Ross, pt. II

The sway and croon of the evening’s orchestration became a deafening cascade of the purest emotion, as can be expected from any young boy who has not yet learned to know any better or any worse. Innocence crystalline as a sunset on the sea’s horizon glistened and glanced off of the greenhouse’s glass walls, and evermore retained the reverberations. They say that on days when the same balmy breeze, not too harsh nor too placid, and the same temperature, not too warm but with a touch of chill if one is not standing properly in the sun, and when the sun shines at the same angle to the windows with the same golden and a hint of orange and pink light, then the greenhouse plays and replays the melody Ross inspirited that day.

For such a young man, he seemed wise beyond his years, and everyone thought so at their first hearkening of his Lovely Music. Was it truly him that was wise, or was he simply a prodigy in music? For those that heard him, they’d say the look in his eyes suggests an old soul that has seen and understood all manners of the world and its ways. And what is wisdom, truly, but a heart that directs the rest of oneself to proper etiquette, dealings, and reactions to all that is? Just listen to his tune. Does it not suggest that there is far more to the world than you and me and physics and love? Yet how could one so young discern his own callowness?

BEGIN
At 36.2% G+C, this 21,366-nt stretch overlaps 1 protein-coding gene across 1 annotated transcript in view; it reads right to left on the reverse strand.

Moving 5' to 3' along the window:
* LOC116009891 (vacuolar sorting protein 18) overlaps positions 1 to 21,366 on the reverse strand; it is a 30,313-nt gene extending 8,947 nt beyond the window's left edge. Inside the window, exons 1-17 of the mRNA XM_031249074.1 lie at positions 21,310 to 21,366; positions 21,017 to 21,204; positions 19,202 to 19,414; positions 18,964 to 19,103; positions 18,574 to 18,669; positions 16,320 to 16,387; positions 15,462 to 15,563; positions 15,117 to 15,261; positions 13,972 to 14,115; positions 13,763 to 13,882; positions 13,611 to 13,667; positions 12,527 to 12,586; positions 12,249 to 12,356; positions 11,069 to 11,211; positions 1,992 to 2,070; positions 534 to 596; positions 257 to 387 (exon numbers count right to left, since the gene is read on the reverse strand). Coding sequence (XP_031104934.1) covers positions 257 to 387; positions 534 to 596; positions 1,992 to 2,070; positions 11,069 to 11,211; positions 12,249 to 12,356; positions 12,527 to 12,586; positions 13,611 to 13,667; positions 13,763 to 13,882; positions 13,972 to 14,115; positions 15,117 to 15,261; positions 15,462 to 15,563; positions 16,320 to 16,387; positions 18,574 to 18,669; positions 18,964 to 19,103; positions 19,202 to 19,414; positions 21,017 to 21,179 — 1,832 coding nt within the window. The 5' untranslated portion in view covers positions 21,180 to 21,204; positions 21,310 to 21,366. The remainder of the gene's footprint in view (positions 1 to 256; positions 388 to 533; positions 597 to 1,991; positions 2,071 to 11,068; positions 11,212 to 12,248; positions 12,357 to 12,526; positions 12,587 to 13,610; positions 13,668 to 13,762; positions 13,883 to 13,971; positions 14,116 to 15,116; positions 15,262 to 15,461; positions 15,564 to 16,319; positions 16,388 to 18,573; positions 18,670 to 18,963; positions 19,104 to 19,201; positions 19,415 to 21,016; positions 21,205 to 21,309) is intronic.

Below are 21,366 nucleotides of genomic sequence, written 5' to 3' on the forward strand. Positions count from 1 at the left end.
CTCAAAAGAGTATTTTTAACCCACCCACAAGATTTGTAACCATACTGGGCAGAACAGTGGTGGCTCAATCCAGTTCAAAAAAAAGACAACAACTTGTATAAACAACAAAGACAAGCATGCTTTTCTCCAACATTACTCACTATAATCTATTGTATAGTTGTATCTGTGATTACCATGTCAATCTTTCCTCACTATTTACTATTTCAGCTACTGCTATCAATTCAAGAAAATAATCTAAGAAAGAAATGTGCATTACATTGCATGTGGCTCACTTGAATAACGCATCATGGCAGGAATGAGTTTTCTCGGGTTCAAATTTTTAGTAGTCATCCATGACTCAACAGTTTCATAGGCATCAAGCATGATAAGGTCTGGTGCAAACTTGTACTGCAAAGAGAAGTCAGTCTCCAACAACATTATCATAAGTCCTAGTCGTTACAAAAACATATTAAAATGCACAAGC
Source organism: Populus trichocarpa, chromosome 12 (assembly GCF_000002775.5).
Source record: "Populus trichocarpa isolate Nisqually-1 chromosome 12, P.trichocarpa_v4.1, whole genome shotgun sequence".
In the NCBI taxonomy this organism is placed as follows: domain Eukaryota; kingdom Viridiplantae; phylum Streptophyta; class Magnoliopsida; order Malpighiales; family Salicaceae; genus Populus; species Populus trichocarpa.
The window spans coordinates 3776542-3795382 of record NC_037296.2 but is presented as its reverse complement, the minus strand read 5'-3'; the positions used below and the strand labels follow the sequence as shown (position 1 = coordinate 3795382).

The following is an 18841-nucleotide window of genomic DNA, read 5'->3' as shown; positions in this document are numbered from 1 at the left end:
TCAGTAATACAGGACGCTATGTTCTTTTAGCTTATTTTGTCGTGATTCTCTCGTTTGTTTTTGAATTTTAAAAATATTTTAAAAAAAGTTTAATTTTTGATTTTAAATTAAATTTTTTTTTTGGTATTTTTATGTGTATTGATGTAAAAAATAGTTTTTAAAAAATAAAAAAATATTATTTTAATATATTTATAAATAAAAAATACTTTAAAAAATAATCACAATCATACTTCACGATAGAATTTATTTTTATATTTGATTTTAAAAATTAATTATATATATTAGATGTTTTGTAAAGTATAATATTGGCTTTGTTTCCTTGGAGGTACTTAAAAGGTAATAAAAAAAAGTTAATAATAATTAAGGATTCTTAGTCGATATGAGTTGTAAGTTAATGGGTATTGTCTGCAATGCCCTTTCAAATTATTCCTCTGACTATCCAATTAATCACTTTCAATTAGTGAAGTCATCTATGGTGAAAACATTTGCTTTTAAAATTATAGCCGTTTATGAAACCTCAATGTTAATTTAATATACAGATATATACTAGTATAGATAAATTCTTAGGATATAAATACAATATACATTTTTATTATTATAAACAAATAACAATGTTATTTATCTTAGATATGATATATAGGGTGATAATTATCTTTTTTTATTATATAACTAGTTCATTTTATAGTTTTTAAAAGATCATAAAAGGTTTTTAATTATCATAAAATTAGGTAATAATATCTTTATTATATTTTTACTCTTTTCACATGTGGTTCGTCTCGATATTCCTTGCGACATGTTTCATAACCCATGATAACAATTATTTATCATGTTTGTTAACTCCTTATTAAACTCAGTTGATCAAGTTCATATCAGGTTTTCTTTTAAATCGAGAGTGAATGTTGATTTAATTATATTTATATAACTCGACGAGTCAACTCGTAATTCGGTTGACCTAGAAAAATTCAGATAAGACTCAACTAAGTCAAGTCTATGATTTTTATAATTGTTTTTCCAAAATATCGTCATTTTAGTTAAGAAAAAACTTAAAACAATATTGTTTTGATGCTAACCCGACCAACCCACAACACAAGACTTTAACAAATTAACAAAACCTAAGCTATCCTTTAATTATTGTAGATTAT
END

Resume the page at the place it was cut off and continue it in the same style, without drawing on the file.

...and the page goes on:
In this sense, yes, Ross was uncommonly wise and unendingly kind. He did not, however, claim experience, nor could his rosy cheeks or unwrinkled brow claim it for him. He was, as formerly alluded to, innocently wise. Some are born with the blessedness of a right heart from the beginning of their days, and some are born like the rest of us (or at least most certainly, me) with unlimited impatience and insatiable ignorance. Ross was most certainly the former, and throughout his days, never seemed to lose that heart, though the callous world may try.

Ross continued to play and perform on until every last ounce of day’s end poured out of the greenhouse, and when night’s beginning had poured itself in fully and infallibly (for the moment, at least). He opened his eyes and smiled, the dark brown deep as the night sky with the shimmer of the stars trickling out, flowing down his cheek. This is, as some say, how shooting stars are formed: by God’s tears flowing out of adoration for the beauty of how all that he has created harmonizes within and without itself. And mayhaps that is why Ross seemed so wise.

However it may be, one thing is certain: there is little else in this world that is worth remembering or retelling than the Saxophone’s Soliloquy played that night in the Demey’s greenhouse.

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